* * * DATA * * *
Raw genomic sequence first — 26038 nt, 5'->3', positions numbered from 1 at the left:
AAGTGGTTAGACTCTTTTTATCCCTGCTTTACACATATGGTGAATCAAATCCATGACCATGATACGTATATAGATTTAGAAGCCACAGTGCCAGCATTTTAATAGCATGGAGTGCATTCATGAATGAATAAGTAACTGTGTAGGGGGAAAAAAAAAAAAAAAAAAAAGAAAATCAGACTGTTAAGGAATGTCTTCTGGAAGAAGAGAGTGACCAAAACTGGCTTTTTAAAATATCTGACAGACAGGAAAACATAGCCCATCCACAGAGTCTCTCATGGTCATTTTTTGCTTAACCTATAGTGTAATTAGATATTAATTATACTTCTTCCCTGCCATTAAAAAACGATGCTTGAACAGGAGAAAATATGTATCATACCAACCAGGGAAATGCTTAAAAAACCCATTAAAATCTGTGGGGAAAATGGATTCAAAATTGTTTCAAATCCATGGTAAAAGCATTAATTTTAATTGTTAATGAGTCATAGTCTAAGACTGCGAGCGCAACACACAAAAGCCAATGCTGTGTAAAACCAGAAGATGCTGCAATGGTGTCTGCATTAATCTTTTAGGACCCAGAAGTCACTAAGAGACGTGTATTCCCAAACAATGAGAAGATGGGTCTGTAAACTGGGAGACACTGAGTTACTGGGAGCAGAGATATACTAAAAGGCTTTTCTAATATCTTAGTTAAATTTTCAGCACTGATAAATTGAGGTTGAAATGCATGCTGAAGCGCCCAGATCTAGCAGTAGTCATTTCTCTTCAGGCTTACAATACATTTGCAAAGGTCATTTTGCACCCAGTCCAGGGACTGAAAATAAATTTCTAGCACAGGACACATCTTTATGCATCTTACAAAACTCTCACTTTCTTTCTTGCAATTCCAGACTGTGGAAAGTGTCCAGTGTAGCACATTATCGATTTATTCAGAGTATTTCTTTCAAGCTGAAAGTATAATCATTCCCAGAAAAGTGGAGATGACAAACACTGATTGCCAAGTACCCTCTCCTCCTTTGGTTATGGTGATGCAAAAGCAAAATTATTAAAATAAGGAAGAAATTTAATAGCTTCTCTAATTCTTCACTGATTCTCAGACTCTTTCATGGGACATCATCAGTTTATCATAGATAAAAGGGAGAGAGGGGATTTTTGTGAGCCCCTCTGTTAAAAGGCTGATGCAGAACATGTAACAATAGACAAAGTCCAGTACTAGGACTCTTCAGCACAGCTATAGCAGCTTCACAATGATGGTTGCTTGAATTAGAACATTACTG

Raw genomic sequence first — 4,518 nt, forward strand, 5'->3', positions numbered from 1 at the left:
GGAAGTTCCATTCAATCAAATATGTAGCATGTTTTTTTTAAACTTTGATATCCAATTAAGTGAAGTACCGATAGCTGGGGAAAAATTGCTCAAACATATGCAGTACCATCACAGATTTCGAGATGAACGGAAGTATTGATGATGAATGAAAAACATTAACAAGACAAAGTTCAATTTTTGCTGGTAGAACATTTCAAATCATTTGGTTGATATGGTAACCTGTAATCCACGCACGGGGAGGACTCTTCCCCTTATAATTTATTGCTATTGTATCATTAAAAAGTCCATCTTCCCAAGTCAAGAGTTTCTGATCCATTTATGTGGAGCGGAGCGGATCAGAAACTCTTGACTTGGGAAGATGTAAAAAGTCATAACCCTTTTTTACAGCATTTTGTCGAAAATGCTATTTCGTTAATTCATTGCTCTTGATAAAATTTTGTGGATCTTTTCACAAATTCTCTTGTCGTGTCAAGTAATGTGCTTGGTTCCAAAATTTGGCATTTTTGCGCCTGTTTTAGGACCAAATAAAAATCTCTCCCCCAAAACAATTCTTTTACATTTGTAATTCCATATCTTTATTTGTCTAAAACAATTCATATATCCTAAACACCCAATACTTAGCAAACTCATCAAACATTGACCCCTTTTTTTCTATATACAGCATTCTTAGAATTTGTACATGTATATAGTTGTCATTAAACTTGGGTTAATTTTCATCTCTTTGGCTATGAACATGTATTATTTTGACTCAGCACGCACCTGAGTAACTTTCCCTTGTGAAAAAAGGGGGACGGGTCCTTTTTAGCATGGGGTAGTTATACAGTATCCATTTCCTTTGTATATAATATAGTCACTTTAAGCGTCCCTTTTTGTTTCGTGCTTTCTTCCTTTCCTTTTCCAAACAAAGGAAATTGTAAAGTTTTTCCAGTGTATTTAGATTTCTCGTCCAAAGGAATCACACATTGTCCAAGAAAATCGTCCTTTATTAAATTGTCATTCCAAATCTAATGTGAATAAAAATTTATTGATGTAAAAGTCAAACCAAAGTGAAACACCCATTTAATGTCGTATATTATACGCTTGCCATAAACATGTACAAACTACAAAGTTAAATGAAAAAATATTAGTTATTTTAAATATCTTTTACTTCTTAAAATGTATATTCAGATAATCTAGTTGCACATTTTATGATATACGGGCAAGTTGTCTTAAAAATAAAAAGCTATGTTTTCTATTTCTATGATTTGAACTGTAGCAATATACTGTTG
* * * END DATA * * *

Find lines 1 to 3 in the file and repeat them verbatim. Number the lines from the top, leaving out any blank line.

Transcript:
Raw genomic sequence first — 26038 nt, 5'->3', positions numbered from 1 at the left:
AAGTGGTTAGACTCTTTTTATCCCTGCTTTACACATATGGTGAATCAAATCCATGACCATGATACGTATATAGATTTAGAAGCCACAGTGCCAGCATTTTAATAGCATGGAGTGCATTCATGAATGAATAAGTAACTGTGTAGGGGGAAAAAAAAAAAAAAAAAAAAGAAAATCAGACTGTTAAGGAATGTCTTCTGGAAGAAGAGAGTGACCAAAACTGGCTTTTTAAAATATCTGACAGACAGGAAAACATAGCCCATCCACAGAGTCTCTCATGGTCATTTTTTGCTTAACCTATAGTGTAATTAGATATTAATTATACTTCTTCCCTGCCATTAAAAAACGATGCTTGAACAGGAGAAAATATGTATCATACCAACCAGGGAAATGCTTAAAAAACCCATTAAAATCTGTGGGGAAAATGGATTCAAAATTGTTTCAAATCCATGGTAAAAGCATTAATTTTAATTGTTAATGAGTCATAGTCTAAGACTGCGAGCGCAACACACAAAAGCCAATGCTGTGTAAAACCAGAAGATGCTGCAATGGTGTCTGCATTAATCTTTTAGGACCCAGAAGTCACTAAGAGACGTGTATTCCCAAACAATGAGAAGATGGGTCTGTAAACTGGGAGACACTGAGTTACTGGGAGCAGAGATATACTAAAAGGCTTTTCTAATATCTTAGTTAAATTTTCAGCACTGATAAATTGAGGTTGAAATGCATGCTGAAGCGCCCAGATCTAGCAGTAGTCATTTCTCTTCAGGCTTACAATACATTTGCAAAGGTCATTTTGCACCCAGTCCAGGGACTGAAAATAAATTTCTAGCACAGGACACATCTTTATGCATCTTACAAAACTCTCACTTTCTTTCTTGCAATTCCAGACTGTGGAAAGTGTCCAGTGTAGCACATTATCGATTTATTCAGAGTATTTCTTTCAAGCTGAAAGTATAATCATTCCCAGAAAAGTGGAGATGACAAACACTGATTGCCAAGTACCCTCTCCTCCTTTGGTTATGGTGATGCAAAAGCAAAATTATTAAAATAAGGAAGAAATTTAATAGCTTCTCTAATTCTTCACTGATTCTCAGACTCTTTCATGGGACATCATCAGTTTATCATAGATAAAAGGGAGAGAGGGGATTTTTGTGAGCCCCTCTGTTAAAAGGCTGATGCAGAACATGTAACAATAGACAAAGTCCAGTACTAGGACTCTTCAGCACAGCTATAGCAGCTTCACAATGATGGTTGCTTGAATTAGAACATTACTG

Raw genomic sequence first — 4,518 nt, forward strand, 5'->3', positions numbered from 1 at the left: